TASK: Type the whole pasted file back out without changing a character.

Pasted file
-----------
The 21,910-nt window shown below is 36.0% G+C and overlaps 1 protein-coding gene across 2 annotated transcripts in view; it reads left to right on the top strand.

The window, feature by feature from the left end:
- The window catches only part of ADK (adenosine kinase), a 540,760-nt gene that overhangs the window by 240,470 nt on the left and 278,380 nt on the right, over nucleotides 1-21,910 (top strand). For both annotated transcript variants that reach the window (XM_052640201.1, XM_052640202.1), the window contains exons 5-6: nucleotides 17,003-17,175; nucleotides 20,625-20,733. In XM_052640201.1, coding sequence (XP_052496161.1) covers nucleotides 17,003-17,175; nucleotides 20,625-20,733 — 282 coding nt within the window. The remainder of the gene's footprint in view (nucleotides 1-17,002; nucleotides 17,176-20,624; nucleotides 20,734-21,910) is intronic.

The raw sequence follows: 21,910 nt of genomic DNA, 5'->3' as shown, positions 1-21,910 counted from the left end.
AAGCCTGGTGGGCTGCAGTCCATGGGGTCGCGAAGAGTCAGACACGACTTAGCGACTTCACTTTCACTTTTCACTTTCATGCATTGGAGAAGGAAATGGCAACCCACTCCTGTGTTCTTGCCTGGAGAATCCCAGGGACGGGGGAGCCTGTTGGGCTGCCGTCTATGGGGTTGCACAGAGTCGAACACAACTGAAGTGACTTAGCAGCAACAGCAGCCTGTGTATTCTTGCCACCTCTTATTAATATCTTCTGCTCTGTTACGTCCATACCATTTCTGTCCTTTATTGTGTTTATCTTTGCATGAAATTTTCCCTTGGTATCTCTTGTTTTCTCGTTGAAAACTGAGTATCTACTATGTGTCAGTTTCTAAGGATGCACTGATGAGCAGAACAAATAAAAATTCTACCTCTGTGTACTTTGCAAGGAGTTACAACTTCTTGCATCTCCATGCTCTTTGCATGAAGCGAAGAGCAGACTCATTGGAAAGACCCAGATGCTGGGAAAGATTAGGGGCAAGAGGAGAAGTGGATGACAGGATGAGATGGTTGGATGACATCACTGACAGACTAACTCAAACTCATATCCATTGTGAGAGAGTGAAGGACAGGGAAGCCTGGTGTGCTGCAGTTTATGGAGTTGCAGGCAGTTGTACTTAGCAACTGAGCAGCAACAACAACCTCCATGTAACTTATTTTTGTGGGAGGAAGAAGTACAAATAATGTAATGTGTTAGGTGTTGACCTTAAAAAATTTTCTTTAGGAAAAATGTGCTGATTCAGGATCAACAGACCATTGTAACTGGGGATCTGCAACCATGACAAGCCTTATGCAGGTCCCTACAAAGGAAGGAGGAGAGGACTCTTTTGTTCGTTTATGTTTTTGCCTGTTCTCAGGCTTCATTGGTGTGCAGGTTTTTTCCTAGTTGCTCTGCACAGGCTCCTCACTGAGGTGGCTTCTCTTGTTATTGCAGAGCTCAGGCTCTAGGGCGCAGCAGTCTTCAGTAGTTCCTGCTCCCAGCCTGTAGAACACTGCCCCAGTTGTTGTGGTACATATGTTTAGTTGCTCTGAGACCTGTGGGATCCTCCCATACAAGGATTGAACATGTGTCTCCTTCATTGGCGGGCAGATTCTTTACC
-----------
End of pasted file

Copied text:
The 21,910-nt window shown below is 36.0% G+C and overlaps 1 protein-coding gene across 2 annotated transcripts in view; it reads left to right on the top strand.

The window, feature by feature from the left end:
- The window catches only part of ADK (adenosine kinase), a 540,760-nt gene that overhangs the window by 240,470 nt on the left and 278,380 nt on the right, over nucleotides 1-21,910 (top strand). For both annotated transcript variants that reach the window (XM_052640201.1, XM_052640202.1), the window contains exons 5-6: nucleotides 17,003-17,175; nucleotides 20,625-20,733. In XM_052640201.1, coding sequence (XP_052496161.1) covers nucleotides 17,003-17,175; nucleotides 20,625-20,733 — 282 coding nt within the window. The remainder of the gene's footprint in view (nucleotides 1-17,002; nucleotides 17,176-20,624; nucleotides 20,734-21,910) is intronic.

The raw sequence follows: 21,910 nt of genomic DNA, 5'->3' as shown, positions 1-21,910 counted from the left end.
AAGCCTGGTGGGCTGCAGTCCATGGGGTCGCGAAGAGTCAGACACGACTTAGCGACTTCACTTTCACTTTTCACTTTCATGCATTGGAGAAGGAAATGGCAACCCACTCCTGTGTTCTTGCCTGGAGAATCCCAGGGACGGGGGAGCCTGTTGGGCTGCCGTCTATGGGGTTGCACAGAGTCGAACACAACTGAAGTGACTTAGCAGCAACAGCAGCCTGTGTATTCTTGCCACCTCTTATTAATATCTTCTGCTCTGTTACGTCCATACCATTTCTGTCCTTTATTGTGTTTATCTTTGCATGAAATTTTCCCTTGGTATCTCTTGTTTTCTCGTTGAAAACTGAGTATCTACTATGTGTCAGTTTCTAAGGATGCACTGATGAGCAGAACAAATAAAAATTCTACCTCTGTGTACTTTGCAAGGAGTTACAACTTCTTGCATCTCCATGCTCTTTGCATGAAGCGAAGAGCAGACTCATTGGAAAGACCCAGATGCTGGGAAAGATTAGGGGCAAGAGGAGAAGTGGATGACAGGATGAGATGGTTGGATGACATCACTGACAGACTAACTCAAACTCATATCCATTGTGAGAGAGTGAAGGACAGGGAAGCCTGGTGTGCTGCAGTTTATGGAGTTGCAGGCAGTTGTACTTAGCAACTGAGCAGCAACAACAACCTCCATGTAACTTATTTTTGTGGGAGGAAGAAGTACAAATAATGTAATGTGTTAGGTGTTGACCTTAAAAAATTTTCTTTAGGAAAAATGTGCTGATTCAGGATCAACAGACCATTGTAACTGGGGATCTGCAACCATGACAAGCCTTATGCAGGTCCCTACAAAGGAAGGAGGAGAGGACTCTTTTGTTCGTTTATGTTTTTGCCTGTTCTCAGGCTTCATTGGTGTGCAGGTTTTTTCCTAGTTGCTCTGCACAGGCTCCTCACTGAGGTGGCTTCTCTTGTTATTGCAGAGCTCAGGCTCTAGGGCGCAGCAGTCTTCAGTAGTTCCTGCTCCCAGCCTGTAGAACACTGCCCCAGTTGTTGTGGTACATATGTTTAGTTGCTCTGAGACCTGTGGGATCCTCCCATACAAGGATTGAACATGTGTCTCCTTCATTGGCGGGCAGATTCTTTACC